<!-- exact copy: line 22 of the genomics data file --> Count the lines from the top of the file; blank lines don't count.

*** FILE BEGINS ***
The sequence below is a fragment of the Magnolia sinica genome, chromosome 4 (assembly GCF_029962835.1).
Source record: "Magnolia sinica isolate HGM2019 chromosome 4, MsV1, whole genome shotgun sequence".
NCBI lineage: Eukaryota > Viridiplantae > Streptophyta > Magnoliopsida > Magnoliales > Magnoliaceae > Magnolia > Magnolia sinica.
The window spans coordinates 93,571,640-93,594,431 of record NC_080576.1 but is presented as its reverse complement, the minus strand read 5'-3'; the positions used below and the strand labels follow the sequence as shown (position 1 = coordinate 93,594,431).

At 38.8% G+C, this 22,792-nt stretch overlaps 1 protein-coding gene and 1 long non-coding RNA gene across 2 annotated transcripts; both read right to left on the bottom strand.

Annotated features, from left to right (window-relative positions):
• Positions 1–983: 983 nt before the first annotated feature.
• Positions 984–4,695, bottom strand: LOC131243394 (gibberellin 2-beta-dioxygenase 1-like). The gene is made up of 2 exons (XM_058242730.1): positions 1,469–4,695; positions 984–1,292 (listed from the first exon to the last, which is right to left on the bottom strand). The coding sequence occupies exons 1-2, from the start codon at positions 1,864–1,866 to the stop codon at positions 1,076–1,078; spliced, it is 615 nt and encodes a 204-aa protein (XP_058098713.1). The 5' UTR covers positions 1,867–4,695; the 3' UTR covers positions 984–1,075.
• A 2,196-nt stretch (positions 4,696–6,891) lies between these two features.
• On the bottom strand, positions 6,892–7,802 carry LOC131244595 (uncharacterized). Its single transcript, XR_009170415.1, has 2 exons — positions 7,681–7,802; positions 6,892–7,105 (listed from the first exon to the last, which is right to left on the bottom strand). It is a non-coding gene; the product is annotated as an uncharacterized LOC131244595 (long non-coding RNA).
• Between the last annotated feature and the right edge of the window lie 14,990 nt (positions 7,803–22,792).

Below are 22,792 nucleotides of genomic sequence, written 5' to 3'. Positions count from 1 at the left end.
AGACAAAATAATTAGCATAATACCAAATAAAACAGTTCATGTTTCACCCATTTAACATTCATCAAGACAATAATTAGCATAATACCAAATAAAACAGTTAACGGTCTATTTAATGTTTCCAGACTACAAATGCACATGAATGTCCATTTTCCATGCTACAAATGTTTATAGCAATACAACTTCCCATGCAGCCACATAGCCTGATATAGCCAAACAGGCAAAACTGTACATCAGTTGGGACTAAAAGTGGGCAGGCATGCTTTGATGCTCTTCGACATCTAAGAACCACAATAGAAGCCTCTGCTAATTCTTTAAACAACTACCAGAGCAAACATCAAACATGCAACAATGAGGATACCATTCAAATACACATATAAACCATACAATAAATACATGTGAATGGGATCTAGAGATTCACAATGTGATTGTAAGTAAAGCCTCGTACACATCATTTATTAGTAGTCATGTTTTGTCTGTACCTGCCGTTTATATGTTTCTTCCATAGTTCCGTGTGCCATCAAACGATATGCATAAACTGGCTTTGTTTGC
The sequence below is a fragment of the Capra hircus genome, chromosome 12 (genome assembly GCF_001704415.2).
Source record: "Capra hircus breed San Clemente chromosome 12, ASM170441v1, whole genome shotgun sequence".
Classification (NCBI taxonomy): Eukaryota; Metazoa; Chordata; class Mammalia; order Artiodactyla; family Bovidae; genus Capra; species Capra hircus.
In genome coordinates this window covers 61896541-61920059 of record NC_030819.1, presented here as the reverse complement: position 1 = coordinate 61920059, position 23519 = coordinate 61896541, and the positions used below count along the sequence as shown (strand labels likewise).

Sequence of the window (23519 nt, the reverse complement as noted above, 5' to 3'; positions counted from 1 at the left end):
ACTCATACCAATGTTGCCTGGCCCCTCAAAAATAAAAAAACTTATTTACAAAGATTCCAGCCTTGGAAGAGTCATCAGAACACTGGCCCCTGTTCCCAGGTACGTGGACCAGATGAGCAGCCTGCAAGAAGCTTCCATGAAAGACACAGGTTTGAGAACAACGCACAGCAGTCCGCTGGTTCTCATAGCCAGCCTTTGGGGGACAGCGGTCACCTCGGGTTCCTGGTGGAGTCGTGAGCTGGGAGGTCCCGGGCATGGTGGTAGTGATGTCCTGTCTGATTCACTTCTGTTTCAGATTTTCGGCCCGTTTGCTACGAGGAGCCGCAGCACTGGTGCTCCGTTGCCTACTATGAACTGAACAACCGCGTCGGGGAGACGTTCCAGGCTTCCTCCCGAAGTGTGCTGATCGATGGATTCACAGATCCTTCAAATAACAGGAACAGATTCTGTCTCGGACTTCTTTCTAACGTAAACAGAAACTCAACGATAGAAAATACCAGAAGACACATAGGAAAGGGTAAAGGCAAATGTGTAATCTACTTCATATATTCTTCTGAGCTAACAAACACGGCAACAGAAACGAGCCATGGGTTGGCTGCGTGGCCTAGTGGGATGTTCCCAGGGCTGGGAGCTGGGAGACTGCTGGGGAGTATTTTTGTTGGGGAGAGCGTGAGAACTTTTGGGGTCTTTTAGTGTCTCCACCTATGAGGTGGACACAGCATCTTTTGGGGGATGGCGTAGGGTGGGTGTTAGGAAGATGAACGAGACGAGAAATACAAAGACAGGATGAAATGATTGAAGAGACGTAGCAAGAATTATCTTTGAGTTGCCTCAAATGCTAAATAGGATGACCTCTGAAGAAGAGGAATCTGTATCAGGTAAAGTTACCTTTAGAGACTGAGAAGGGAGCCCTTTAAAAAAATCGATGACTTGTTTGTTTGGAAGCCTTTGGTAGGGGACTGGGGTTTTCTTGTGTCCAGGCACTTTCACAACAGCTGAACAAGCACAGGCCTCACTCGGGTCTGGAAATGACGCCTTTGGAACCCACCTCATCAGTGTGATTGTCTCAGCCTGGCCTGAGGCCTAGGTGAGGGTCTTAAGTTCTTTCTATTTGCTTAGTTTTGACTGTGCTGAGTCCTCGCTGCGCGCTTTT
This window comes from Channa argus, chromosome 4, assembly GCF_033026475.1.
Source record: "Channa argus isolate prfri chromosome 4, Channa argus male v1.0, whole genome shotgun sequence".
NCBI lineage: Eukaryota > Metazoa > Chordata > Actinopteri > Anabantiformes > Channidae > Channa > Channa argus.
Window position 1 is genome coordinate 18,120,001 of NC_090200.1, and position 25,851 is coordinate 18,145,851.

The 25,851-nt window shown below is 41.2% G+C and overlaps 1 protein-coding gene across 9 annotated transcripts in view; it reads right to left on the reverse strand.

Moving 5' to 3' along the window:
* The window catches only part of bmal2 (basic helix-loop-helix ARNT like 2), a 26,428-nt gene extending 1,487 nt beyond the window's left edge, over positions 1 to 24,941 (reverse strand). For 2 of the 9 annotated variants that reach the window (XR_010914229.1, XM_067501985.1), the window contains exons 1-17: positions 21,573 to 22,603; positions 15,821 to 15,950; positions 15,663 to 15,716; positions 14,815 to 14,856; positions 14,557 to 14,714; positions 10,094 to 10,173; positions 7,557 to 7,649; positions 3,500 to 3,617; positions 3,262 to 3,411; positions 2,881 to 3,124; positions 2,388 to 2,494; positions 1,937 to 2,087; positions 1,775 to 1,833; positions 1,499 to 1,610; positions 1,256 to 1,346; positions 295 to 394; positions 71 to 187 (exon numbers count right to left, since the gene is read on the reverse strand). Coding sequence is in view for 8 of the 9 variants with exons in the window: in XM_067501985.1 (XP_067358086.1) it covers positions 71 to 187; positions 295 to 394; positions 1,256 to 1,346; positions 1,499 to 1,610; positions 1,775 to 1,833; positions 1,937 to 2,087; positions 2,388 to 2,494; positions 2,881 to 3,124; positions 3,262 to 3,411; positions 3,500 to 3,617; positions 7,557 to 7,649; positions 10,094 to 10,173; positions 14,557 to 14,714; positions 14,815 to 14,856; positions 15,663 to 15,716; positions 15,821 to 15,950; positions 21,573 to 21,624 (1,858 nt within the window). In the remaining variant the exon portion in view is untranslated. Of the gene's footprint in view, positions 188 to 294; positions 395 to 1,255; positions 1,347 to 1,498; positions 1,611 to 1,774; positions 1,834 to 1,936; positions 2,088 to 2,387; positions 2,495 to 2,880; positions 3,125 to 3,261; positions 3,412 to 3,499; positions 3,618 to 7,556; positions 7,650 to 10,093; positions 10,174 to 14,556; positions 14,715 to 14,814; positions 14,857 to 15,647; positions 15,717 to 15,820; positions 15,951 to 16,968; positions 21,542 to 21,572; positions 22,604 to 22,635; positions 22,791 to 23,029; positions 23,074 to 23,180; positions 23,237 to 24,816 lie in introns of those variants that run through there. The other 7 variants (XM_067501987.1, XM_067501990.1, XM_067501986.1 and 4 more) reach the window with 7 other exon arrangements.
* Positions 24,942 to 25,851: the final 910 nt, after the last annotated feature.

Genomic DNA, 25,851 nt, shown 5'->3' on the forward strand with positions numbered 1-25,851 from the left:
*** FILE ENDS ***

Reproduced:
NCBI lineage: Eukaryota > Metazoa > Chordata > Actinopteri > Anabantiformes > Channidae > Channa > Channa argus.